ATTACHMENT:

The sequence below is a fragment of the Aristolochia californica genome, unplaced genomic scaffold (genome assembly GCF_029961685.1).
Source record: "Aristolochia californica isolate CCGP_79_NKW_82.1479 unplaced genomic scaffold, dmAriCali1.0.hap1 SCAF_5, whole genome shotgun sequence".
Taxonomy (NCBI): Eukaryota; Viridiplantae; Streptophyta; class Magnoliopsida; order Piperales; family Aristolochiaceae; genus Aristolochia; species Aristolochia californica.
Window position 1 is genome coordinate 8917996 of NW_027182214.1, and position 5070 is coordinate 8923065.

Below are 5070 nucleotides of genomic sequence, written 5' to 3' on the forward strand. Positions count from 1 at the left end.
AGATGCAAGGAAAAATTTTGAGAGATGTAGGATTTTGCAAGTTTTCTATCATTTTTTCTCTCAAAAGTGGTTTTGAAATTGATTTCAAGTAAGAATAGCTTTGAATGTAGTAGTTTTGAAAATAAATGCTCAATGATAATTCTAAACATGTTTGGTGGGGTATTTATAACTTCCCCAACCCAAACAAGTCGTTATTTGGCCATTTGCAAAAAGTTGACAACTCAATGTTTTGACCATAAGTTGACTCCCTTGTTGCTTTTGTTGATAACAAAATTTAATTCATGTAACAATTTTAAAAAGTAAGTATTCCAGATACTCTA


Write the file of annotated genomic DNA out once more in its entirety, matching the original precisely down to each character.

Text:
The sequence below is a fragment of the Aristolochia californica genome, unplaced genomic scaffold (genome assembly GCF_029961685.1).
Source record: "Aristolochia californica isolate CCGP_79_NKW_82.1479 unplaced genomic scaffold, dmAriCali1.0.hap1 SCAF_5, whole genome shotgun sequence".
Taxonomy (NCBI): Eukaryota; Viridiplantae; Streptophyta; class Magnoliopsida; order Piperales; family Aristolochiaceae; genus Aristolochia; species Aristolochia californica.
Window position 1 is genome coordinate 8917996 of NW_027182214.1, and position 5070 is coordinate 8923065.

Below are 5070 nucleotides of genomic sequence, written 5' to 3' on the forward strand. Positions count from 1 at the left end.
AGATGCAAGGAAAAATTTTGAGAGATGTAGGATTTTGCAAGTTTTCTATCATTTTTTCTCTCAAAAGTGGTTTTGAAATTGATTTCAAGTAAGAATAGCTTTGAATGTAGTAGTTTTGAAAATAAATGCTCAATGATAATTCTAAACATGTTTGGTGGGGTATTTATAACTTCCCCAACCCAAACAAGTCGTTATTTGGCCATTTGCAAAAAGTTGACAACTCAATGTTTTGACCATAAGTTGACTCCCTTGTTGCTTTTGTTGATAACAAAATTTAATTCATGTAACAATTTTAAAAAGTAAGTATTCCAGATACTCTA